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An Imperfect Home

How minimalism is teaching me to be a better host

Untidy sofa
Photography by Dillon Shook

A few weeks ago, my brother was driving me home after dinner with our parents who were visiting from out of town. Before I got out of the car, he reminded me that I was always welcome to come for a visit at his place, and I told him the same.

At that moment, I realized that my brother and I rarely spend time at my apartment. When he moved nearby two years ago, I was thrilled at the prospect of having him visit. I imagined us ordering pizza, watching bad movies, and making fun of them mercilessly. And while we see each other regularly, I can’t remember the last time we had one of these movie nights. It wasn’t until that car ride home that I understood why.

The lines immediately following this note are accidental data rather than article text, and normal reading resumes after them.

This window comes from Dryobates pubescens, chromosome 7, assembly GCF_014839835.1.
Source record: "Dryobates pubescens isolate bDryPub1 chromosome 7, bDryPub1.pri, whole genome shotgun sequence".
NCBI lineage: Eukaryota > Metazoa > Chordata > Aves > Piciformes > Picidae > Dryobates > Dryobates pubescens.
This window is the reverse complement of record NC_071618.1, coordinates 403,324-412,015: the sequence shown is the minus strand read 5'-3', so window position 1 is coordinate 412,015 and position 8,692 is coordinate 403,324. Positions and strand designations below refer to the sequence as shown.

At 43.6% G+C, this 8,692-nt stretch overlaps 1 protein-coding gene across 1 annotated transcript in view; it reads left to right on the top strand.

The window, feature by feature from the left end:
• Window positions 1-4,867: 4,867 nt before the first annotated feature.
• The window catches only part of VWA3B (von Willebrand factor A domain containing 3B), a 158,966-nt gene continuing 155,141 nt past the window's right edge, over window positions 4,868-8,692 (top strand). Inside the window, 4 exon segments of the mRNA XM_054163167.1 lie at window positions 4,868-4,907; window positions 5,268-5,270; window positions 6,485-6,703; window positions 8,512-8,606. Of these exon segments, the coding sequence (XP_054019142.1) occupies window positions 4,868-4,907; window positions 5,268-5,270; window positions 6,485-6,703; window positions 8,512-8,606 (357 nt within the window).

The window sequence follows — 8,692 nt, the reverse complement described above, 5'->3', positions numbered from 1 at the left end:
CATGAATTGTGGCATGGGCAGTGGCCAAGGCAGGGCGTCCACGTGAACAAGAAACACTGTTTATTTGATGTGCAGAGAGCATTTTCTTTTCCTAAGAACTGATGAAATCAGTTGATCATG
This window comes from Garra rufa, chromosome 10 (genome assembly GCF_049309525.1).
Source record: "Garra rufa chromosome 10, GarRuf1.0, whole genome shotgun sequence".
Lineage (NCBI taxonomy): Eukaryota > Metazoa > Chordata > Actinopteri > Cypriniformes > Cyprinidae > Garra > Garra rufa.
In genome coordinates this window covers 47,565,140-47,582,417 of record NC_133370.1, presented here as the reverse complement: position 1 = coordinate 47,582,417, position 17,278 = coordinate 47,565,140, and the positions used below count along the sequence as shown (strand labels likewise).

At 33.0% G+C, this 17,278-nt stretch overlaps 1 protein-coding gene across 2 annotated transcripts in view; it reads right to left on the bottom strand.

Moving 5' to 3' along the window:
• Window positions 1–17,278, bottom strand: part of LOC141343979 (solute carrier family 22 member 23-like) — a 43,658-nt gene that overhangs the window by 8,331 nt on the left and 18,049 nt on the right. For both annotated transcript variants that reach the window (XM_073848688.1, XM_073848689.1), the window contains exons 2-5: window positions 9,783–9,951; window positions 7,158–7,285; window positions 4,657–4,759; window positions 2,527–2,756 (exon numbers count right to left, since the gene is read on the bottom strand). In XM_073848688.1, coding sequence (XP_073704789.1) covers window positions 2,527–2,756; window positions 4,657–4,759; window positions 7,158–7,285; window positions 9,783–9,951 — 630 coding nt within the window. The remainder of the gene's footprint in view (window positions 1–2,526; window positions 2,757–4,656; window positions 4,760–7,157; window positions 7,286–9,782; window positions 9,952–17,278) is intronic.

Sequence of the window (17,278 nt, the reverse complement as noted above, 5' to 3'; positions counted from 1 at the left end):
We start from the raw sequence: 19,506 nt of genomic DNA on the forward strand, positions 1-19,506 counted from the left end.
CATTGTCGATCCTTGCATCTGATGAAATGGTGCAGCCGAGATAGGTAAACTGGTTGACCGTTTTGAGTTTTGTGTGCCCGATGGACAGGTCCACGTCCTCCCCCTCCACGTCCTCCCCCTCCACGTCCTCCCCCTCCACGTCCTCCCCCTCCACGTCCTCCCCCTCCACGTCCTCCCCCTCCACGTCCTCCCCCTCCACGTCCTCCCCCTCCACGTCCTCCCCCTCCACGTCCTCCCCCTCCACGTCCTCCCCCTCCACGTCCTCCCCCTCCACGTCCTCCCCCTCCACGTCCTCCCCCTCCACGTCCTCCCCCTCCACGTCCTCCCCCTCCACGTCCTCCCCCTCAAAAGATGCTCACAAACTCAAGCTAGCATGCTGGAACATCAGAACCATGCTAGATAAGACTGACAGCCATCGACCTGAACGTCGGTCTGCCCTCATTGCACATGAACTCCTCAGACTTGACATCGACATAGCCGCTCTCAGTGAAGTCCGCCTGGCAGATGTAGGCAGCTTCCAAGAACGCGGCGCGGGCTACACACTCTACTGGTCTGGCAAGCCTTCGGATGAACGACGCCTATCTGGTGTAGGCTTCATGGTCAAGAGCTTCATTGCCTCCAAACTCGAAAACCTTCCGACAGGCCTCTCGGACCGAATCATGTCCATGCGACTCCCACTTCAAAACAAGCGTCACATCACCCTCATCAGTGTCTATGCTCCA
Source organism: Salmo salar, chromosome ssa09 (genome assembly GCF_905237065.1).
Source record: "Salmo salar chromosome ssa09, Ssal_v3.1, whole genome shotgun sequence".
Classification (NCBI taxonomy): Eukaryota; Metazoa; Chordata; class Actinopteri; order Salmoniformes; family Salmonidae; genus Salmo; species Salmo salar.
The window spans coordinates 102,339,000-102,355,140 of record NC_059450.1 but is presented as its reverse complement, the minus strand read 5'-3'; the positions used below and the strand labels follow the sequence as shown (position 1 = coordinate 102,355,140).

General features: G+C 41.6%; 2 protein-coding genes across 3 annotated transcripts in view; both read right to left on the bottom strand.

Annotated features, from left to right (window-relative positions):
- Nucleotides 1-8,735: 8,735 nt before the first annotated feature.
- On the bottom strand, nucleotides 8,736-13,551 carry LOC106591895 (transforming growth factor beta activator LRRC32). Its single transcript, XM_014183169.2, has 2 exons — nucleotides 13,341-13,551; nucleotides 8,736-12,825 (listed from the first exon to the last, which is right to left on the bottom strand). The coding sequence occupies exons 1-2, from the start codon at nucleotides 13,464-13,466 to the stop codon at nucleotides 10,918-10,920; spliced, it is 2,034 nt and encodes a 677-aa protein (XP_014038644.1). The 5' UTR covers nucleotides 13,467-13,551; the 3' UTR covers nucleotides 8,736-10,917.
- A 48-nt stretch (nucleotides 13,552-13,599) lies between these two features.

I am passionate about minimalism. I love the feeling of letting go of things, so I spend a lot of time examining my life for anything I can live without. In my apartment, I prefer empty space and organization to clutter. But sometimes, I can be a little too focused on reaching a state of perfection within my home.

When I have people over, I know it must be difficult for them to relax. I’m often focused on organizing extra shoes neatly in the closet, straightening couch cushions, and recycling drink containers the moment they become empty. I’m not proud of it, but I’ve even reminded guests not to spill on the carpet… As if anyone were really planning on it!

I know that minimalism is not about being perfect, but for so long, I’ve viewed my perfectionism within my home as a part of my minimalist lifestyle and something to be proud of. But it isn’t serving me the way I thought it was. And if minimalism has taught me anything, it is that my relationships and experiences with people are more important than the state or number of my material possessions.

From now on, my minimalism is going to involve shoes in the hallway, messy couch cushions, and maybe even a spill on the carpet. The important thing is that my family and friends feel welcomed, relaxed, and at home.

After all, homes are for people, not perfection.

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